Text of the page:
Persons using injectable steroids are prone to all the health hazards common to needle users of any substance. This includes diseases associated with bacterial infections caused by injections with non-sterile equipment. This practice may lead to localized infection problems, such as abscesses and cellulitis, or systemic problems, such as endocarditis, hepatitis, and AIDS.
A competitive bodybuilder reported that a number of his colleagues had problems when they were first learning how to inject themselves:
A lot of people don't know how to do it. They do it eventually, because they feet they have to. Or they get a friend who learned from a friend who learned from a sister who is a nurse. That's generally how it works. And you learn how to put it in a muscle. A lot of guys have come to me that they hit a vein and they are black or blue.... You hit too much in the same site and you get tumors all the time. A lot of bodybuilders had to get those cut out.... Actually, you get huge fibroid lumps that develop from hitting the same sites.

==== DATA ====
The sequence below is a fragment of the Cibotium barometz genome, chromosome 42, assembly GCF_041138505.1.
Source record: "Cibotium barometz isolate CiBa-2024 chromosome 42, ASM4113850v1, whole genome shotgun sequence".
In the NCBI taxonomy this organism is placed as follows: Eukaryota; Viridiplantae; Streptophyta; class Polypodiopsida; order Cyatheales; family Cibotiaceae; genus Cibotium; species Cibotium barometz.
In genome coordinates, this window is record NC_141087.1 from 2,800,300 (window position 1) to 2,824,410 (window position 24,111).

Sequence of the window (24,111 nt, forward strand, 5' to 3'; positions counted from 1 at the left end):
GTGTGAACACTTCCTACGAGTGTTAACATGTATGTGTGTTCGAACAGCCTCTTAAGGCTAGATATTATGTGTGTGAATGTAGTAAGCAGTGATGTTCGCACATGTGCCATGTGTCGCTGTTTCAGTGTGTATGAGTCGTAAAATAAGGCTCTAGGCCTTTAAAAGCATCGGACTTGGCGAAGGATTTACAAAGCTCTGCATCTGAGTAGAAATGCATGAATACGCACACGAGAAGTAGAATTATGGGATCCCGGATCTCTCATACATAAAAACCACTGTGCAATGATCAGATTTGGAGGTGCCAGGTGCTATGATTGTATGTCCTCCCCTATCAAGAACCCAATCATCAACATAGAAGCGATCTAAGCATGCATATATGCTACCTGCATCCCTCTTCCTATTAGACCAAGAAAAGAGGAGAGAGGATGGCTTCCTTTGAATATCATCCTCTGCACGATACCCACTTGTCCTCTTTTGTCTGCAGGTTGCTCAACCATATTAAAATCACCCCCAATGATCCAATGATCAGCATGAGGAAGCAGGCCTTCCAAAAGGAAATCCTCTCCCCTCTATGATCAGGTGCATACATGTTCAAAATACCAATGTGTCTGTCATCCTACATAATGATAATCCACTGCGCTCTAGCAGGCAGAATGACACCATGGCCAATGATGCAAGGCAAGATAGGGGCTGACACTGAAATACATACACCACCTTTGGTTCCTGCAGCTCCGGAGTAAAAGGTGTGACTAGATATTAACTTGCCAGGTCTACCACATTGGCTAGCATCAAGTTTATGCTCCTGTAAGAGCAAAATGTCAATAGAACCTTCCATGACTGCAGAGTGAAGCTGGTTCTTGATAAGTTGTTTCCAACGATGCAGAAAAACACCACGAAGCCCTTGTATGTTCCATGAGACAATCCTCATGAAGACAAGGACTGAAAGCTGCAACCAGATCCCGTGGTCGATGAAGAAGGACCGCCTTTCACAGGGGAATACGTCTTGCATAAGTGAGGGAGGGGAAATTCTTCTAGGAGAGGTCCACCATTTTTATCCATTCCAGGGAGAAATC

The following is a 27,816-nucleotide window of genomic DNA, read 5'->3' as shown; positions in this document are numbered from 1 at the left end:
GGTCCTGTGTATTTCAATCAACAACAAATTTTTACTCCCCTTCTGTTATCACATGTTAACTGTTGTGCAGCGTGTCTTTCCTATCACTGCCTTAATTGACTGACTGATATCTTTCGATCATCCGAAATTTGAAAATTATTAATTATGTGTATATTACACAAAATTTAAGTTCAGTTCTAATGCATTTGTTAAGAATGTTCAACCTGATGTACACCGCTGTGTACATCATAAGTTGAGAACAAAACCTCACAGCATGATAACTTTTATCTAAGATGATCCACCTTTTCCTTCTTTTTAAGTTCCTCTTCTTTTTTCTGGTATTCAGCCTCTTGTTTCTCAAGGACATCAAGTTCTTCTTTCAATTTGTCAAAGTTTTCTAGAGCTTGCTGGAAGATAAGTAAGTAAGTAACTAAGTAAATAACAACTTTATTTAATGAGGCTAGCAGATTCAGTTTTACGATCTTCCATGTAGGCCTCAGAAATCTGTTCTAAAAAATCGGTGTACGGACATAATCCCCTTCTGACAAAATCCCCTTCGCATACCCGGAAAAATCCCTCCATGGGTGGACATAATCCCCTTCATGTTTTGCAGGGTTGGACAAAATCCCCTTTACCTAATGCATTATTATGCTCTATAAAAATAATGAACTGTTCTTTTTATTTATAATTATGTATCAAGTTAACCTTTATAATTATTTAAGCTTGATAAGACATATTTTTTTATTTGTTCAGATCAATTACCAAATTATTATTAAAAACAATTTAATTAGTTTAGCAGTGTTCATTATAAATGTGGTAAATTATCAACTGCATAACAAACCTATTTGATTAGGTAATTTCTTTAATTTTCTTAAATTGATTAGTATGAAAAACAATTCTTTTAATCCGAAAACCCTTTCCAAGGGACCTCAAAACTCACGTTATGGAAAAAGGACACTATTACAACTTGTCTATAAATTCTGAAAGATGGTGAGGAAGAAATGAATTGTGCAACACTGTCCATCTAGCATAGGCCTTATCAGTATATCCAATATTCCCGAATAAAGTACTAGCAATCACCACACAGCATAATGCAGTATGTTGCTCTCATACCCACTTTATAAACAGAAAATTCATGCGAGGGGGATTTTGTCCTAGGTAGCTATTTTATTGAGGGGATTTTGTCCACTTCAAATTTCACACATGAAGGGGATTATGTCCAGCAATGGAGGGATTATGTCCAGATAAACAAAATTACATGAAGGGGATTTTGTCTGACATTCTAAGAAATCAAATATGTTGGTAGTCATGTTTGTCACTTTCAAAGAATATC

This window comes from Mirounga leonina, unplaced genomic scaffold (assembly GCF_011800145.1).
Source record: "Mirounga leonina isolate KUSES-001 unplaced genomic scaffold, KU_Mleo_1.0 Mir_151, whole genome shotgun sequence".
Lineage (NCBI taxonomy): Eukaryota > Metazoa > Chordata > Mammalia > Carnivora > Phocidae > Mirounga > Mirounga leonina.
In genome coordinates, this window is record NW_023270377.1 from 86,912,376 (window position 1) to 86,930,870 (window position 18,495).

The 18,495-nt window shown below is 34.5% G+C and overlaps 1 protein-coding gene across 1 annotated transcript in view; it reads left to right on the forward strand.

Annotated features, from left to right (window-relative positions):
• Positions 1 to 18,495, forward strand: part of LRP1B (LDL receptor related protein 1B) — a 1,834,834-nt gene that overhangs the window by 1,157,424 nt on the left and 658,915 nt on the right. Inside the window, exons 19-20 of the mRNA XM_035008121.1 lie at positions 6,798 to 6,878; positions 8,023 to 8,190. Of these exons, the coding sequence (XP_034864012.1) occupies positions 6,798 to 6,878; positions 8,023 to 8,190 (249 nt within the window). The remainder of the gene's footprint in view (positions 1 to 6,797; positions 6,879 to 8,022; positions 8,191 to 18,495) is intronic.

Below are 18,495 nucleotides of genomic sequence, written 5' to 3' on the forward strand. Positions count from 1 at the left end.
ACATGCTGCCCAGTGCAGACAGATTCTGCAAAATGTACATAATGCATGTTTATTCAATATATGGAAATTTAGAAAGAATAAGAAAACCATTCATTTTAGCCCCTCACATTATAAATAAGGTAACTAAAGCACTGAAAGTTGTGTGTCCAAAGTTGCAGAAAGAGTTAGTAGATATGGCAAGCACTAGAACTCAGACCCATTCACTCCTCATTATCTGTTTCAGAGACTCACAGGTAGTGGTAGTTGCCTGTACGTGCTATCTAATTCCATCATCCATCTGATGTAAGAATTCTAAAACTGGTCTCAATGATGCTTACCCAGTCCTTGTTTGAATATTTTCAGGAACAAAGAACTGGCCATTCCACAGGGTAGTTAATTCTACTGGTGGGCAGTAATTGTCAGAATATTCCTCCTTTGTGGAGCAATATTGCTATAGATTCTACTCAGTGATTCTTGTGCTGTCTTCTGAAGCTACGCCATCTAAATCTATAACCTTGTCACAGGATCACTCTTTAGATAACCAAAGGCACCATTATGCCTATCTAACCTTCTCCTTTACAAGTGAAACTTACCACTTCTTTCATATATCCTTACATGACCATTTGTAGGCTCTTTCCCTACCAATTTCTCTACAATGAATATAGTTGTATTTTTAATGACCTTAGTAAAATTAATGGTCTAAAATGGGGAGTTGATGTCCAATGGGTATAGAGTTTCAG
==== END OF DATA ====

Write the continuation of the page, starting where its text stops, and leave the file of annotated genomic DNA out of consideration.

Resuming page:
Harold Connally, an Olympic gold medalist in the hammer throw, testified to the following before a 'U.S. Senate Committee in 1973:
It was not unusual in 1968 to see athletes with their own medical kits, practically a doctor's, in which they would have syringes and all their various drugs.... I know any number of athletes on the '68 Olympic team who had so much scar tissue and so many puncture holes on their backsides that it was difficult to find a fresh spot to give them a new shot. (Hecht 1984, p. 14)
All competitive athletes that I have spoken with denied using dirty needles or sharing needles. As one person stated, "The guy who's selling you the needles wants you to buy 100 needles. He don't want to sell you two needles."
However, in some inner-city gyms, I did get reports that heterosexual lovers, perhaps spouses, who are working out together will sometimes share needles. It's part of the "we do everything else together, so why not this" feeling.
A young woman told me that such couples decide which muscles they will work on that day, inject into that muscle, sharing the needle, and then go and do their workout.